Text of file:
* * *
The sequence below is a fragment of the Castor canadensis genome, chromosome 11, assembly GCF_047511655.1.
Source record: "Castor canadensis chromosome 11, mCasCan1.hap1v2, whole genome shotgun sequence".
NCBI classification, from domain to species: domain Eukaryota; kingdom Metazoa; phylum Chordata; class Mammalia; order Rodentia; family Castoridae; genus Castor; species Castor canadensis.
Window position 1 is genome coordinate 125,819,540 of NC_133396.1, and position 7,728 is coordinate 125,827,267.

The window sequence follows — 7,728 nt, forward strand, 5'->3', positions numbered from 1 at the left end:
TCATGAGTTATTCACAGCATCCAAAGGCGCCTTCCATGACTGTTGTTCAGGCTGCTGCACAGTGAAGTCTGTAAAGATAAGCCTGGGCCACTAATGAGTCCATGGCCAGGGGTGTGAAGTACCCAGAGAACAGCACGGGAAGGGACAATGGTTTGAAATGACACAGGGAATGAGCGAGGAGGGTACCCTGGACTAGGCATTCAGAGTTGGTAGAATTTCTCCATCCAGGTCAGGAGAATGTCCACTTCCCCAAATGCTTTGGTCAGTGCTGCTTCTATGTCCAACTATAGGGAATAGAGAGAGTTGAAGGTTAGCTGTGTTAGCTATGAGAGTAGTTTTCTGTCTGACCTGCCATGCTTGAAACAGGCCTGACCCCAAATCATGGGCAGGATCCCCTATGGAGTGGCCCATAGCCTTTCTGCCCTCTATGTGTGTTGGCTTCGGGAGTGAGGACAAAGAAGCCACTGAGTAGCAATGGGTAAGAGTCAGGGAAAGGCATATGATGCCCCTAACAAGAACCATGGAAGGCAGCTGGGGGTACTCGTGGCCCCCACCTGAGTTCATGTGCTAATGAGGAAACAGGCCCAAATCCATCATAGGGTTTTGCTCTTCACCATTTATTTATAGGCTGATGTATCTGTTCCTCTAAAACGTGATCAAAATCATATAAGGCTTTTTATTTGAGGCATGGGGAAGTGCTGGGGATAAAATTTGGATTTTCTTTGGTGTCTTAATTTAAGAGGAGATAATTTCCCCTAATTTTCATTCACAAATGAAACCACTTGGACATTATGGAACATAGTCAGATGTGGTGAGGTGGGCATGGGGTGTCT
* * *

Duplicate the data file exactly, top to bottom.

The sequence below is a fragment of the Castor canadensis genome, chromosome 11, assembly GCF_047511655.1.
Source record: "Castor canadensis chromosome 11, mCasCan1.hap1v2, whole genome shotgun sequence".
NCBI classification, from domain to species: domain Eukaryota; kingdom Metazoa; phylum Chordata; class Mammalia; order Rodentia; family Castoridae; genus Castor; species Castor canadensis.
Window position 1 is genome coordinate 125,819,540 of NC_133396.1, and position 7,728 is coordinate 125,827,267.

The window sequence follows — 7,728 nt, forward strand, 5'->3', positions numbered from 1 at the left end:
TCATGAGTTATTCACAGCATCCAAAGGCGCCTTCCATGACTGTTGTTCAGGCTGCTGCACAGTGAAGTCTGTAAAGATAAGCCTGGGCCACTAATGAGTCCATGGCCAGGGGTGTGAAGTACCCAGAGAACAGCACGGGAAGGGACAATGGTTTGAAATGACACAGGGAATGAGCGAGGAGGGTACCCTGGACTAGGCATTCAGAGTTGGTAGAATTTCTCCATCCAGGTCAGGAGAATGTCCACTTCCCCAAATGCTTTGGTCAGTGCTGCTTCTATGTCCAACTATAGGGAATAGAGAGAGTTGAAGGTTAGCTGTGTTAGCTATGAGAGTAGTTTTCTGTCTGACCTGCCATGCTTGAAACAGGCCTGACCCCAAATCATGGGCAGGATCCCCTATGGAGTGGCCCATAGCCTTTCTGCCCTCTATGTGTGTTGGCTTCGGGAGTGAGGACAAAGAAGCCACTGAGTAGCAATGGGTAAGAGTCAGGGAAAGGCATATGATGCCCCTAACAAGAACCATGGAAGGCAGCTGGGGGTACTCGTGGCCCCCACCTGAGTTCATGTGCTAATGAGGAAACAGGCCCAAATCCATCATAGGGTTTTGCTCTTCACCATTTATTTATAGGCTGATGTATCTGTTCCTCTAAAACGTGATCAAAATCATATAAGGCTTTTTATTTGAGGCATGGGGAAGTGCTGGGGATAAAATTTGGATTTTCTTTGGTGTCTTAATTTAAGAGGAGATAATTTCCCCTAATTTTCATTCACAAATGAAACCACTTGGACATTATGGAACATAGTCAGATGTGGTGAGGTGGGCATGGGGTGTCT